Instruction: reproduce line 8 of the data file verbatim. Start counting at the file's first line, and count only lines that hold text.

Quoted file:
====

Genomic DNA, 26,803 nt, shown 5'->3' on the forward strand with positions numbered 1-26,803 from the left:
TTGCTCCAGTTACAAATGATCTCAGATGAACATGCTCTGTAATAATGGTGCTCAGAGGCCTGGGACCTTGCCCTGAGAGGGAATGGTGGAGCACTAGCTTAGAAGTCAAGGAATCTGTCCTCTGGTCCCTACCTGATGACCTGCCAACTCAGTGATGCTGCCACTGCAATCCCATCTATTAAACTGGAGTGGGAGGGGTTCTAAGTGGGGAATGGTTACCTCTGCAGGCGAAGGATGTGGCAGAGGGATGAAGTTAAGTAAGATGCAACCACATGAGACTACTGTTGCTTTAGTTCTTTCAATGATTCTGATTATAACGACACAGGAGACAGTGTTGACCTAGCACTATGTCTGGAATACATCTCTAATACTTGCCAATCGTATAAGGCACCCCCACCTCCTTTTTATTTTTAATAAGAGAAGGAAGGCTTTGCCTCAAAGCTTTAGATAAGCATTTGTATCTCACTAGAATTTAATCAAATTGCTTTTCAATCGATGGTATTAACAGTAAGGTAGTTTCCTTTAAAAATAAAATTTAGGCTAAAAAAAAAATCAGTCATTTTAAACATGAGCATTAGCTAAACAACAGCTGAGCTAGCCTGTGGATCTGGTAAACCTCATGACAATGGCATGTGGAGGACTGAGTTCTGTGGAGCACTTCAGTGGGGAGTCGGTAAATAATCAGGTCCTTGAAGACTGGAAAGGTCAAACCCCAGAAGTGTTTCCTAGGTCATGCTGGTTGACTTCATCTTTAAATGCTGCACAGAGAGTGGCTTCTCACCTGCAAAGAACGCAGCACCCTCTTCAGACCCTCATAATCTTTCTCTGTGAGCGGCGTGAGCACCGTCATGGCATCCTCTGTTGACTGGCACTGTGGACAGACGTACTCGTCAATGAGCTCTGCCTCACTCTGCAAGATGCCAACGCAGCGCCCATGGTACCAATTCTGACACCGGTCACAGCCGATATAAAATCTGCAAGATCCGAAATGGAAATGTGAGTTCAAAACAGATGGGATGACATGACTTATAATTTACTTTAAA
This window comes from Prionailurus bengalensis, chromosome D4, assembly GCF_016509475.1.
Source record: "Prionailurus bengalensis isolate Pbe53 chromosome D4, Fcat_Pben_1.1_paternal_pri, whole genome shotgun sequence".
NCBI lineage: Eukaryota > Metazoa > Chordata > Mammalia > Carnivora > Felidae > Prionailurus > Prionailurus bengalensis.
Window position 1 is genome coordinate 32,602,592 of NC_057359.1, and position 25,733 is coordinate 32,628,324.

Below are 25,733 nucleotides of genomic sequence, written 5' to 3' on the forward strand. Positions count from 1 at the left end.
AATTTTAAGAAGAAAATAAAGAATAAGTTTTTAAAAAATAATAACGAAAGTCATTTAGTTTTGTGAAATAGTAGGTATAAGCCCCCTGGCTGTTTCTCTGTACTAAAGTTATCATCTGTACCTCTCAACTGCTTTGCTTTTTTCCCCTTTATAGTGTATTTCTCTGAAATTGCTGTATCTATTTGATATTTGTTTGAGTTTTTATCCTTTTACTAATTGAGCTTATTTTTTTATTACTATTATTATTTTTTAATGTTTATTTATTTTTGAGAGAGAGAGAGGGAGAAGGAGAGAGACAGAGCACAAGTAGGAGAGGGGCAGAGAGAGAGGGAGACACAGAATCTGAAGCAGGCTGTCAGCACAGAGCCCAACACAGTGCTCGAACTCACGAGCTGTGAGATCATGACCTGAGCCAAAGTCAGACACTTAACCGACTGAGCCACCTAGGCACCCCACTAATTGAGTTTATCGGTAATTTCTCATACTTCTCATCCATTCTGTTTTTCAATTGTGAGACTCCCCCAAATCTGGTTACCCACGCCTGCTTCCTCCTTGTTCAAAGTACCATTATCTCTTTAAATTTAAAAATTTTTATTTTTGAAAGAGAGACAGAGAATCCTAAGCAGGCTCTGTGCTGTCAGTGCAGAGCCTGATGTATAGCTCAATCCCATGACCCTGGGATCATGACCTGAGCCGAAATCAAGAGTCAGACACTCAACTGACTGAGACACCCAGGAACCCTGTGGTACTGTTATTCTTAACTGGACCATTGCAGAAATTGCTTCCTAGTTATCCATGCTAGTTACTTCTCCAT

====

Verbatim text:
AATTTTAAGAAGAAAATAAAGAATAAGTTTTTAAAAAATAATAACGAAAGTCATTTAGTTTTGTGAAATAGTAGGTATAAGCCCCCTGGCTGTTTCTCTGTACTAAAGTTATCATCTGTACCTCTCAACTGCTTTGCTTTTTTCCCCTTTATAGTGTATTTCTCTGAAATTGCTGTATCTATTTGATATTTGTTTGAGTTTTTATCCTTTTACTAATTGAGCTTATTTTTTTATTACTATTATTATTTTTTAATGTTTATTTATTTTTGAGAGAGAGAGAGGGAGAAGGAGAGAGACAGAGCACAAGTAGGAGAGGGGCAGAGAGAGAGGGAGACACAGAATCTGAAGCAGGCTGTCAGCACAGAGCCCAACACAGTGCTCGAACTCACGAGCTGTGAGATCATGACCTGAGCCAAAGTCAGACACTTAACCGACTGAGCCACCTAGGCACCCCACTAATTGAGTTTATCGGTAATTTCTCATACTTCTCATCCATTCTGTTTTTCAATTGTGAGACTCCCCCAAATCTGGTTACCCACGCCTGCTTCCTCCTTGTTCAAAGTACCATTATCTCTTTAAATTTAAAAATTTTTATTTTTGAAAGAGAGACAGAGAATCCTAAGCAGGCTCTGTGCTGTCAGTGCAGAGCCTGATGTATAGCTCAATCCCATGACCCTGGGATCATGACCTGAGCCGAAATCAAGAGTCAGACACTCAACTGACTGAGACACCCAGGAACCCTGTGGTACTGTTATTCTTAACTGGACCATTGCAGAAATTGCTTCCTAGTTATCCATGCTAGTTACTTCTCCAT